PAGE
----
When I returned from my delectable lunch I noticed something odd. Strewn across every table were glorious, water-filled bottles. They dotted every visible surface in sight, many left mostly full by the end of the conference. It was a moment that certainly seemed contradictory to the message of efficiently using water and served to heighten the impact of the final panel, which mainly focused on the lack of clean water in the developing world. It was, by far, the most ironic thing I have ever witnessed (including the entire internet).

The third panel, moderated by Atlantic Senior Editor Corby Kummer was the most interesting because the people on his panel had actually spent time with in the developing world. The life and death issues this panel discussed seemed far more compelling than the corporate morning session, which triggered PTSD dreams of Monsanto spreading terminator seeds throughout the developing world. These panelists questioned the idea of progress based on the Millennium Development Goals and whether efforts to bring water and sanitation to the developing world were working. The panelists were quick to note that their work was having short term effects, but they questioned whether the measures they were taking were having a lasting impact.

As the witty Louis Boorstin, who runs water hygiene for the Bill and Melinda Gates Foundation, talked about the scarcity of water and how women and girls are typically the ones to spend hours getting what water is available, the contrast of the abundance and waste of bottled water in the room became all the more strange as the panelists worked through the task of finding decent water in the developing world.

The last panel was very colorful and unusually direct in discussing the difficulties of delivering water to people who don’t even have basic water and sanitation, even going so far as to ask how to make toilets sexy enough to increase their abundance in places they’re needed the most. One panelist described how the fictional characters of the television show Mad Men might sell sanitation in a place where it can be far too taboo to bring up such subjects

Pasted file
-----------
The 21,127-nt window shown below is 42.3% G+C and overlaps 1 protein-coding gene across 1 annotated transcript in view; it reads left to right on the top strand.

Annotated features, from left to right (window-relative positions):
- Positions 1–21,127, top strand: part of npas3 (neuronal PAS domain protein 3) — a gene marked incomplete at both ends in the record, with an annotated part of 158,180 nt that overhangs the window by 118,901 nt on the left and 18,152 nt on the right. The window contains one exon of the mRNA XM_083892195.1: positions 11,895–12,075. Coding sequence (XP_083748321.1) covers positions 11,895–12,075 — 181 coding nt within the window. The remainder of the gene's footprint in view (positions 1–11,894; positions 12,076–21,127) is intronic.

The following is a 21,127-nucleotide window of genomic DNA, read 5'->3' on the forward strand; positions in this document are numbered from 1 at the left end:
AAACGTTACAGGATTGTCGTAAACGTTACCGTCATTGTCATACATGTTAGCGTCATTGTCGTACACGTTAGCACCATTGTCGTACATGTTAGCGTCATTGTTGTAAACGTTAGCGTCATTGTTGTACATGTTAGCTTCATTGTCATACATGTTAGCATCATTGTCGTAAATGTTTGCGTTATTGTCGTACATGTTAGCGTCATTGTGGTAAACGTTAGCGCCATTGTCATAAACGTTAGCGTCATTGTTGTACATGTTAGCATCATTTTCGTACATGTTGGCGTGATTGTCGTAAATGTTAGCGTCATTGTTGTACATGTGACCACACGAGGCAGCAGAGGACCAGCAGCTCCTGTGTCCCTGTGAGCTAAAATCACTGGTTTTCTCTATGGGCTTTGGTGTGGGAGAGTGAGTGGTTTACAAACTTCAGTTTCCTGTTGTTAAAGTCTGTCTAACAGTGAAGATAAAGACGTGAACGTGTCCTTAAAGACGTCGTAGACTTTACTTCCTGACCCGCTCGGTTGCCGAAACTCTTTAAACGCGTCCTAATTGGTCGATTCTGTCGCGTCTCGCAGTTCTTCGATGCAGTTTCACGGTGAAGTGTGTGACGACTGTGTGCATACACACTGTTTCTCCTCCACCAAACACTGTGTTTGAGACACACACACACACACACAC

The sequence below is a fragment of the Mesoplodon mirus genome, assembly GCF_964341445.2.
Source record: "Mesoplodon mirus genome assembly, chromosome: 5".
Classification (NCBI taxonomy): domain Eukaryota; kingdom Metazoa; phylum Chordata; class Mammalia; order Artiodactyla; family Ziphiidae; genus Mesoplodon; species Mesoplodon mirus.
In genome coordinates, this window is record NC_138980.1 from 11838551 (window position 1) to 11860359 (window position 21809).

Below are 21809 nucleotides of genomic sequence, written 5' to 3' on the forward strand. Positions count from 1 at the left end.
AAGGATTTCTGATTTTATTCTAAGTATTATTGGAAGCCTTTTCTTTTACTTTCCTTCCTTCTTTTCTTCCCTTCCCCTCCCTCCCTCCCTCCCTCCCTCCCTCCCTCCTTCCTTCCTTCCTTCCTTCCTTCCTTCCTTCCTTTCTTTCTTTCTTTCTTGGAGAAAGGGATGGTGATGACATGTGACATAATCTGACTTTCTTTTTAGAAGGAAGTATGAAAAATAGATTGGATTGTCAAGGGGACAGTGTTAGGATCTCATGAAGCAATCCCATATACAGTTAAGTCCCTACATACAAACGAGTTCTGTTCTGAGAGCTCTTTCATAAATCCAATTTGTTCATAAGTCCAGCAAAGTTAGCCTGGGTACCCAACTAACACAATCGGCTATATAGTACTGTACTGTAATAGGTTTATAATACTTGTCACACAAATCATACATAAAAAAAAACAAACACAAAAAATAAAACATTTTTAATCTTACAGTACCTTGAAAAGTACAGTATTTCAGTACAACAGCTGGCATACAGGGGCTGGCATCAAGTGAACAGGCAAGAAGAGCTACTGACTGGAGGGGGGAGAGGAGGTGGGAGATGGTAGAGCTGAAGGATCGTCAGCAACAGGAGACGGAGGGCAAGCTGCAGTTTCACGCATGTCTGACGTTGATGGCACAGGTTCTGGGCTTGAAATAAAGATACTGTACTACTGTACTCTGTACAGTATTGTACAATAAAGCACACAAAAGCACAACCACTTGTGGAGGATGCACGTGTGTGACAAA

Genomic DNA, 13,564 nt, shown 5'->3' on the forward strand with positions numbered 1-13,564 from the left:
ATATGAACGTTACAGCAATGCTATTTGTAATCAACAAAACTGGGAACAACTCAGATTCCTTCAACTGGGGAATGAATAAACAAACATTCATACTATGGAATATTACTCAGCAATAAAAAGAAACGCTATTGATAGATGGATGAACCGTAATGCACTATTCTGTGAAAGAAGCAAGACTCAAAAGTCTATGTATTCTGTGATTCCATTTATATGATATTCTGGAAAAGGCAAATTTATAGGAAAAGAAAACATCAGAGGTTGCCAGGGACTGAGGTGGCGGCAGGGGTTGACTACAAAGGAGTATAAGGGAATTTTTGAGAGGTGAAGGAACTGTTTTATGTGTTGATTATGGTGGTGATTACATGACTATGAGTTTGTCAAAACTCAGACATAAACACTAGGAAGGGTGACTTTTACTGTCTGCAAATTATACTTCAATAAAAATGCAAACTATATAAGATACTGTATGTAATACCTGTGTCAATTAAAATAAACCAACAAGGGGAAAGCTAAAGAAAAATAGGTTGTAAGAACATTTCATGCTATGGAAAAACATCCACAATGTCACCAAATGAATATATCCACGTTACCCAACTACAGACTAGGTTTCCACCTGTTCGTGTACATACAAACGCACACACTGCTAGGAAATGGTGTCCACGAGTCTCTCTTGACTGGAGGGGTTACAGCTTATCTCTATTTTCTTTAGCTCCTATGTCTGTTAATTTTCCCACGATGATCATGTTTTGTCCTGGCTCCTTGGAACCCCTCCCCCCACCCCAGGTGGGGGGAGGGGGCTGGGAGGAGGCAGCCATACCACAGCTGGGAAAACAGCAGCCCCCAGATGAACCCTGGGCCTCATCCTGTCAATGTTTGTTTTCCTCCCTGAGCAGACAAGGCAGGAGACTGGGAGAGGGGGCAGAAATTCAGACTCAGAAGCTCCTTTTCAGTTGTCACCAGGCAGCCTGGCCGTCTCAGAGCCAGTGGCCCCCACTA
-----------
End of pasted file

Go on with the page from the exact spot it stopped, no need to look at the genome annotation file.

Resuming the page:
Democratic Sen. Dick Durbin (D-Ill) also spoke at length about the need to bring clean water to the developing world and the passion his mentor, the late Democratic Sen. Paul M. Simon (D-Ill.), had brought to that endeavor.

Photo: Byron Moore
Photo: Byron Moore
As I read my free The Atlantic and marveled at the beautiful, full-page Monsanto ad on page 13, I was left dumbfounded by what I had just seen. Was the water conference beneficial? Yes, there was easily some tangible gain from going to this conference. The depth of knowledge there and the manner in which they took on the issue was informative and did well to shed the light on the conference, but the ickyness of advertising and journalism being mashed together lingers. Are these types of conferences appropriate and can journalistic institutions truly maintain a high level of journalist integrity by holding them?

These are question that will be answered in the pages of these illustrious publications, in the depth of coverage they give, and by the scrutiny they apply to even their best advertisers. It is the readers that will decide how they feel about these conferences, and if initial reaction to these types of events serves as appropriate evidence, then, the reaction isn’t good. These conferences aren’t going anywhere anytime soon, and only time will tell if the information they give is worth the pound of flesh the sponsors extract and the mountain of salt we must take to believe companies like Monsanto really truly care.

Either way, I’m going to need a place to store all the free stuff I’ll be getting at these things.

Byron Moore

Byron Moore is a former webmaster for and a former correspondent.